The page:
Writing a successful grant proposal for Title 1, Part A of the Elementary and Secondary Education Act is about as difficult as keeping a handle on all of its “also known as” names. Instead of remembering, Education for the Disadvantaged-Grants to Local Education Agencies or Improving the Academic Achievement of the Disadvantaged or Title 1 ESEA, most educators just keep it simple, calling it, Title 1. The purpose of Title 1 is to provide financial assistance to states and their various school districts so that they improve the academic achievement of economically disadvantaged and at-risk students. Program evaluation is tied to the performance of participating schools and their target students on state assessments like Common Core. Schools qualify for Title 1 eligibility on the basis of the percentage of students they have that receive Free or Reduced Lunch. If you’d like to know more about Title 1, please visit the following site:
Unfortunately, there is nothing simple about drafting a solid Title 1 grant proposal, and only experienced district coordinators can do it successfully repeatedly. Knowing your target audience, having excellent writing skills and command of the English language, and being concise are just a few standard elements to be expected from a proposal. What are some persuasive elements that will place a grant proposal on the “awarded” track? For this I will assume that all other things like, meeting eligibility, a proposal that is in alignment with the priorities of state standards and Title 1, there having been a comprehensive “needs assessment” undertaken by all stakeholders, and other nuts and bolts are already in place. Title 1 coordinators/grant writers should consult with their State Office of Education as often as needed. After all, they ultimately approve each Local Education Agency’s proposal. Below are some general and specific tips to give your Title 1 proposal a solid chance of being accepted by your State Office of Ed.
1. Make a connection with reviewers via your language by using active verbs and minimizing the use of adverbs and modifiers. The latter use up valuable space, confuses readers and bogs down any narrative. “As our preliminary research determined…” is a great way to start a sentence. “In some studies, it was concluded that…” is not a good way to start a sentence. Try, “Several studies concluded that…” instead! When using adverbs, spice up your passive writing by selecting intensive ones such as, “actually,” “significantly,” and so on.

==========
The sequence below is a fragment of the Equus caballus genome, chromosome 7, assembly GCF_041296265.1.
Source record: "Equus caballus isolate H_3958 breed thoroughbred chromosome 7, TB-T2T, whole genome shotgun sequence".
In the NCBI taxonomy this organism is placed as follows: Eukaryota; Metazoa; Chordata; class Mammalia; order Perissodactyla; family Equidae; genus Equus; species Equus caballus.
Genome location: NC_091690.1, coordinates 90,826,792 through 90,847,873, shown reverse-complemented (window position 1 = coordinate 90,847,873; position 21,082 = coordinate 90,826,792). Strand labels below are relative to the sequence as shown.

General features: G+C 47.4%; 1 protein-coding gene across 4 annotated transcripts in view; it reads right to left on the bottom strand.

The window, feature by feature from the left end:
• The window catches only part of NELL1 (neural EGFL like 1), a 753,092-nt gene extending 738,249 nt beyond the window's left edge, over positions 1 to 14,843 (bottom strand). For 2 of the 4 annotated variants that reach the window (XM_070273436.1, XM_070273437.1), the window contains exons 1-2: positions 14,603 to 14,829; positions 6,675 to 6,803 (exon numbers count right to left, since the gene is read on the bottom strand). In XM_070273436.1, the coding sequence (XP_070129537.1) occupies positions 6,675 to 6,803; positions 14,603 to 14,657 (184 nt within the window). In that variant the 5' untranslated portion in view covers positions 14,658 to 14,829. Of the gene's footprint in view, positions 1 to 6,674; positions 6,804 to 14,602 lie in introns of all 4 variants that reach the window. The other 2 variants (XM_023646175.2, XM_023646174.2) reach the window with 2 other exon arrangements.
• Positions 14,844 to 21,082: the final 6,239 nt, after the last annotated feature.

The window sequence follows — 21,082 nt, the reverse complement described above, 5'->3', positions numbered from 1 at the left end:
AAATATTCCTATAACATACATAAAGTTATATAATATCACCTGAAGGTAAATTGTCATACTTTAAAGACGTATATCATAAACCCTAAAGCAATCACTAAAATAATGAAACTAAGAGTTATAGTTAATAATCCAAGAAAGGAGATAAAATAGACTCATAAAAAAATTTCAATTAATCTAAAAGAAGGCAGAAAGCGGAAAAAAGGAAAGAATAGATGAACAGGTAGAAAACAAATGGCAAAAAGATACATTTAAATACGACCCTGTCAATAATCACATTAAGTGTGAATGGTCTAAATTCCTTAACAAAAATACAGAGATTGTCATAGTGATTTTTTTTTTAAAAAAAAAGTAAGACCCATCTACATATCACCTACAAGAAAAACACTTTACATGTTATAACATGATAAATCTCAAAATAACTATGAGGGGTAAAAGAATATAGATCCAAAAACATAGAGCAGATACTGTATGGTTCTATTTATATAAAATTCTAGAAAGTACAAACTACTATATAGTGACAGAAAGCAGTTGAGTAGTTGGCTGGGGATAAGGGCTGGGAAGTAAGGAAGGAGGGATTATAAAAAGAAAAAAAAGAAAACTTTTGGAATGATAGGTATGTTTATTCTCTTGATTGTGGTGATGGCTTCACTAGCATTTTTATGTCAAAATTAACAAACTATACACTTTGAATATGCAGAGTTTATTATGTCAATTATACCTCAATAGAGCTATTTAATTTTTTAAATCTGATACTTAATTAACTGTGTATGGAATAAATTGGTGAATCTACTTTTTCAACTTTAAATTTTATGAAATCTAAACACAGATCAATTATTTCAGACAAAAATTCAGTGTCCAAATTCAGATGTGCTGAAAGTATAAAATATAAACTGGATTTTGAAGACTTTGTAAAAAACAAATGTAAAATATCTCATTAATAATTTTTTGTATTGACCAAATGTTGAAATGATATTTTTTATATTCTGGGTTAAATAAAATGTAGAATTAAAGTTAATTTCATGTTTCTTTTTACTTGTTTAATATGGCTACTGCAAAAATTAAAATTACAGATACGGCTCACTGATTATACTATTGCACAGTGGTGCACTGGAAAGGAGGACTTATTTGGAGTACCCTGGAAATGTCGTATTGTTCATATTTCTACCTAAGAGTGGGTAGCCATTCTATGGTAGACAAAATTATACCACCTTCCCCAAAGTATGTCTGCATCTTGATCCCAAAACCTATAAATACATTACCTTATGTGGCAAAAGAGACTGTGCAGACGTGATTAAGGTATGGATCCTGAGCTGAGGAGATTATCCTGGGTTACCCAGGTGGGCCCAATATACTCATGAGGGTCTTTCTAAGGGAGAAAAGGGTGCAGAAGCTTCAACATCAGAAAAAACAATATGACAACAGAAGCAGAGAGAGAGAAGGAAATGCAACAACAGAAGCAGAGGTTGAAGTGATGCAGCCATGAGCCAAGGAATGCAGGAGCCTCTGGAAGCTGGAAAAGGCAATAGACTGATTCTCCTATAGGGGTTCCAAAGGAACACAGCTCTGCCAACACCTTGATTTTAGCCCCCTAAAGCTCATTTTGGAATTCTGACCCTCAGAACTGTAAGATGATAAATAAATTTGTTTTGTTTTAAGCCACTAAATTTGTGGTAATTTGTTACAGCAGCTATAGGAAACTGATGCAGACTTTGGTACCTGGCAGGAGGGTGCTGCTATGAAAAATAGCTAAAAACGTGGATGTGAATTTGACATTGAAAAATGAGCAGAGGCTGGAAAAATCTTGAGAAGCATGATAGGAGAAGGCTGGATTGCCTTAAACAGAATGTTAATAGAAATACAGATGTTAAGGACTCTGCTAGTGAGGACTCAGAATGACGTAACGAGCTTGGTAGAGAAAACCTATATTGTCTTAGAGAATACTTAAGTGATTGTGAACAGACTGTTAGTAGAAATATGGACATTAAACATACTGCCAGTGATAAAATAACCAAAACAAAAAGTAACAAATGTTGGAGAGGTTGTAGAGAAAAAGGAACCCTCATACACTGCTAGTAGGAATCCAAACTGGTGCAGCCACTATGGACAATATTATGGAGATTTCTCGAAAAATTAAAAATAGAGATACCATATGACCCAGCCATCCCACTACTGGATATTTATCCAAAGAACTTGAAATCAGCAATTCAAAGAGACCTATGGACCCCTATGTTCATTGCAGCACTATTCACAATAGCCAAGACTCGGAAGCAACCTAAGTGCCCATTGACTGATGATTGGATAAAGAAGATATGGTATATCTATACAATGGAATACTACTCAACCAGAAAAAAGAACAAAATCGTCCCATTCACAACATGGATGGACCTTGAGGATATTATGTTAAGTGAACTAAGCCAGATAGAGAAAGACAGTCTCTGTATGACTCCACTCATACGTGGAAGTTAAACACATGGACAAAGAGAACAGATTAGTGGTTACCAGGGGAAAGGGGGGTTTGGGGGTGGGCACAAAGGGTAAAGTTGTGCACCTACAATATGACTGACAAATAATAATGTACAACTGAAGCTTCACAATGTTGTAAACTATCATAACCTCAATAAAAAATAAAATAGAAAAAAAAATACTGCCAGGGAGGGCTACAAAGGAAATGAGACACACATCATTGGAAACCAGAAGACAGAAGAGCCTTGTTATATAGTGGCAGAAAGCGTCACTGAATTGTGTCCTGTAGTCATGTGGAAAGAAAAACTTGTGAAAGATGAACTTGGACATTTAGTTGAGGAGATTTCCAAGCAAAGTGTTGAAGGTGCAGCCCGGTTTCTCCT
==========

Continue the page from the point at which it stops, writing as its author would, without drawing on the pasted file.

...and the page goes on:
2. Teach the reviewer what you know. Grant proposals are about sharing with the reader what you know about a particular subject with a passion for the subject at hand.
3. Be as brief as possible. Grant proposals are not a time to use your creative voice. Stick to each question as closely as possible. Use guides or rubrics your district/state may have for answering, in an exemplary fashion, the portions of the Narrative Question.
4. Have strong content. Strong content gathering takes about as much preparation as does an impending WASC team visit. Data, both qualitative and quantitative, must be evidenced based. Your goals and objectives must be clearly articulated and in alignment with your planned activities, budget, methods of evaluation, etc. This is also where you want to mention how your targeted student population will benefit over and over. There is nothing more confirming of readiness than strong content. If you prove you are ready, the money will follow!
5. Have an impeccable budget report. You can demonstrate readiness with strong content, but you can screw it all up with a poor budget. Ensuring fiscal appropriateness and how you will monitor the use of funds is of utmost importance. The budget will also explain how sustainable your proposal is. The money coming is not from an infinite funding source. Prove you won’t need it forever!
There is no system that schools and districts can use to guarantee that their Title 1 grant proposal is accepted. However, doing the intelligent thing, like reading already approved grant proposals, networking with other Title 1 district coordinators and grant writers, and consulting with grant writing experts, should give the needy school/district a leg up on their journey to receiving an award. Also, keep in mind that submitting a grant proposal is not a one-time, all or nothing event. If it doesn’t get approved the first time, keep trying! As motivation, remember who all of this is for. Good luck!